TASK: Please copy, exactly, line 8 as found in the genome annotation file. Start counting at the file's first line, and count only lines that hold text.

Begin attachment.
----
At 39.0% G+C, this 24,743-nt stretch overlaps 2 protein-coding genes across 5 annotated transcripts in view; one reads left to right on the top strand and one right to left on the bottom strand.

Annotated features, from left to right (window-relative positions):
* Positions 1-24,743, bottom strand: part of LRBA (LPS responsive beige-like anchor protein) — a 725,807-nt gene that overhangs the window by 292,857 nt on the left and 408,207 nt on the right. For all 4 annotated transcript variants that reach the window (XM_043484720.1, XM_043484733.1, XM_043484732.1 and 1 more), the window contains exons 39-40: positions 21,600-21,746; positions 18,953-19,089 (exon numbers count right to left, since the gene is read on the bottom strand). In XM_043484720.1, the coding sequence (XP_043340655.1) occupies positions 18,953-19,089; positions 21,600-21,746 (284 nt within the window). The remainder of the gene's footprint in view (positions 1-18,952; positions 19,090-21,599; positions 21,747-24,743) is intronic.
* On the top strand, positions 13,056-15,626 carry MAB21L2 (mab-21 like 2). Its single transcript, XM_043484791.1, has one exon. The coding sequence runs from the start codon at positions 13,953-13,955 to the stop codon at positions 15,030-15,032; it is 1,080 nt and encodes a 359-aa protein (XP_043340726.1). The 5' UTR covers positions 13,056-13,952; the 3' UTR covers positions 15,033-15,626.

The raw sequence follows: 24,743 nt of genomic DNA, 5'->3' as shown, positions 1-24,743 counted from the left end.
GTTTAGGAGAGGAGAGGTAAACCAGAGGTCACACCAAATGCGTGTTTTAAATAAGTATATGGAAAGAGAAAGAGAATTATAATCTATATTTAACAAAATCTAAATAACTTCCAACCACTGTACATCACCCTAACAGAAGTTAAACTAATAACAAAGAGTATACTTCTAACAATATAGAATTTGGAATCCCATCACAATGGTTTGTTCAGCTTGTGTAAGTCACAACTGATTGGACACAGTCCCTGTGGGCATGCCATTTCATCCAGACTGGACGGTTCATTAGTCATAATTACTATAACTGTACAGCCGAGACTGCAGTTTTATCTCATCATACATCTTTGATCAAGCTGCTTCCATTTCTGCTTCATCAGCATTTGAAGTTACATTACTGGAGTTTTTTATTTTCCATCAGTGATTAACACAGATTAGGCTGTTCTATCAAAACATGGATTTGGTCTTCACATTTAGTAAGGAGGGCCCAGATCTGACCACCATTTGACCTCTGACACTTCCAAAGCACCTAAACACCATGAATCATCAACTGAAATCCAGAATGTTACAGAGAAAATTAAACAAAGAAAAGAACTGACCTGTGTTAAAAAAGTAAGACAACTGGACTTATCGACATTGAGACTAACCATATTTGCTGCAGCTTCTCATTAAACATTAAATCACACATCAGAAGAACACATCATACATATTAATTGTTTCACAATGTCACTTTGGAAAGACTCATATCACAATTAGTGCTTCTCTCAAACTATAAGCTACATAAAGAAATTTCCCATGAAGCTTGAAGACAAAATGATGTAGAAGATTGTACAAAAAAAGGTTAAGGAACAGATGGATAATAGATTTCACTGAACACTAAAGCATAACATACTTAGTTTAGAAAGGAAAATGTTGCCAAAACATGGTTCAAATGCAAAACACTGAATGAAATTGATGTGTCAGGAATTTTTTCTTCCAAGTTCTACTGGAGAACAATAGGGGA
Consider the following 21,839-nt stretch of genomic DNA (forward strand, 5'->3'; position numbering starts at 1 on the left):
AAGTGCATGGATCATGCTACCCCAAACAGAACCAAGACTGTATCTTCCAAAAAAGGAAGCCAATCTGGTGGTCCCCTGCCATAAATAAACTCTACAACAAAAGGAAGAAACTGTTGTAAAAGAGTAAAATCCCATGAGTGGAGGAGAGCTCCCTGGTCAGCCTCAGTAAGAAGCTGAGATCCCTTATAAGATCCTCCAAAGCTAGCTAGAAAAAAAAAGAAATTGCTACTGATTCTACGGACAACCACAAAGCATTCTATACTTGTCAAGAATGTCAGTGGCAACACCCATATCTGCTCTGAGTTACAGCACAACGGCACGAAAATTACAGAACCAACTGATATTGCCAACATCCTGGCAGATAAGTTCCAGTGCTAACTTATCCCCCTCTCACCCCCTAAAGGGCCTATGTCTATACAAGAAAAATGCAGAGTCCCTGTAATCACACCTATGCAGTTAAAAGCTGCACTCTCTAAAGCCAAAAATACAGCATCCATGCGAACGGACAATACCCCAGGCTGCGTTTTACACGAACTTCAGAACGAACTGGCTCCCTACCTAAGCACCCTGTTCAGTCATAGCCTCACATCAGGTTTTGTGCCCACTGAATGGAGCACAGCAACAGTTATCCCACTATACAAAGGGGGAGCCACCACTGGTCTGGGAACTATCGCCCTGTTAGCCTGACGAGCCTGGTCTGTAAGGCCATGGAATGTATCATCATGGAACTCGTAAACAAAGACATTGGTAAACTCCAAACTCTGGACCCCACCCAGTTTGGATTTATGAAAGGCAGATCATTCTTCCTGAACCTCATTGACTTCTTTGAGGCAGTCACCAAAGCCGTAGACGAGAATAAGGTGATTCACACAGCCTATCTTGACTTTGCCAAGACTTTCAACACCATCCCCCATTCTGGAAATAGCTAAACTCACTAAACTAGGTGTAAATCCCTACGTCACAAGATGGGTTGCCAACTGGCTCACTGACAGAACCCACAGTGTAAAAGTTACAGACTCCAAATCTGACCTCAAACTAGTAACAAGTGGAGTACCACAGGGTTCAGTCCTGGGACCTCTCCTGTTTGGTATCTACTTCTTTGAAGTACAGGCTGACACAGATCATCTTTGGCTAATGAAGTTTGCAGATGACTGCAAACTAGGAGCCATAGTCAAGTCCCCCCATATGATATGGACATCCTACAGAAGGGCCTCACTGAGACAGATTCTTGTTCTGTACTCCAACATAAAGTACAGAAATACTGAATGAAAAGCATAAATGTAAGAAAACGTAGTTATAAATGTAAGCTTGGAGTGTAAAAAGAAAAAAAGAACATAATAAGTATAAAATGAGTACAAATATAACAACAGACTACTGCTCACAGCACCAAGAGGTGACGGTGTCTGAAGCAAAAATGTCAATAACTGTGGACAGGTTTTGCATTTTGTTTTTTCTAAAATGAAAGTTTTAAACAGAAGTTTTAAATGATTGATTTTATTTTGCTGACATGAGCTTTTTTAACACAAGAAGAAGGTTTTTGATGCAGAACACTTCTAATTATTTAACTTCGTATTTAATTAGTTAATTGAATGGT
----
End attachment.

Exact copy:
AAGTGCATGGATCATGCTACCCCAAACAGAACCAAGACTGTATCTTCCAAAAAAGGAAGCCAATCTGGTGGTCCCCTGCCATAAATAAACTCTACAACAAAAGGAAGAAACTGTTGTAAAAGAGTAAAATCCCATGAGTGGAGGAGAGCTCCCTGGTCAGCCTCAGTAAGAAGCTGAGATCCCTTATAAGATCCTCCAAAGCTAGCTAGAAAAAAAAAGAAATTGCTACTGATTCTACGGACAACCACAAAGCATTCTATACTTGTCAAGAATGTCAGTGGCAACACCCATATCTGCTCTGAGTTACAGCACAACGGCACGAAAATTACAGAACCAACTGATATTGCCAACATCCTGGCAGATAAGTTCCAGTGCTAACTTATCCCCCTCTCACCCCCTAAAGGGCCTATGTCTATACAAGAAAAATGCAGAGTCCCTGTAATCACACCTATGCAGTTAAAAGCTGCACTCTCTAAAGCCAAAAATACAGCATCCATGCGAACGGACAATACCCCAGGCTGCGTTTTACACGAACTTCAGAACGAACTGGCTCCCTACCTAAGCACCCTGTTCAGTCATAGCCTCACATCAGGTTTTGTGCCCACTGAATGGAGCACAGCAACAGTTATCCCACTATACAAAGGGGGAGCCACCACTGGTCTGGGAACTATCGCCCTGTTAGCCTGACGAGCCTGGTCTGTAAGGCCATGGAATGTATCATCATGGAACTCGTAAACAAAGACATTGGTAAACTCCAAACTCTGGACCCCACCCAGTTTGGATTTATGAAAGGCAGATCATTCTTCCTGAACCTCATTGACTTCTTTGAGGCAGTCACCAAAGCCGTAGACGAGAATAAGGTGATTCACACAGCCTATCTTGACTTTGCCAAGACTTTCAACACCATCCCCCATTCTGGAAATAGCTAAACTCACTAAACTAGGTGTAAATCCCTACGTCACAAGATGGGTTGCCAACTGGCTCACTGACAGAACCCACAGTGTAAAAGTTACAGACTCCAAATCTGACCTCAAACTAGTAACAAGTGGAGTACCACAGGGTTCAGTCCTGGGACCTCTCCTGTTTGGTATCTACTTCTTTGAAGTACAGGCTGACACAGATCATCTTTGGCTAATGAAGTTTGCAGATGACTGCAAACTAGGAGCCATAGTCAAGTCCCCCCATATGATATGGACATCCTACAGAAGGGCCTCACTGAGACAGATTCTTGTTCTGTACTCCAACATAAAGTACAGAAATACTGAATGAAAAGCATAAATGTAAGAAAACGTAGTTATAAATGTAAGCTTGGAGTGTAAAAAGAAAAAAAGAACATAATAAGTATAAAATGAGTACAAATATAACAACAGACTACTGCTCACAGCACCAAGAGGTGACGGTGTCTGAAGCAAAAATGTCAATAACTGTGGACAGGTTTTGCATTTTGTTTTTTCTAAAATGAAAGTTTTAAACAGAAGTTTTAAATGATTGATTTTATTTTGCTGACATGAGCTTTTTTAACACAAGAAGAAGGTTTTTGATGCAGAACACTTCTAATTATTTAACTTCGTATTTAATTAGTTAATTGAATGGT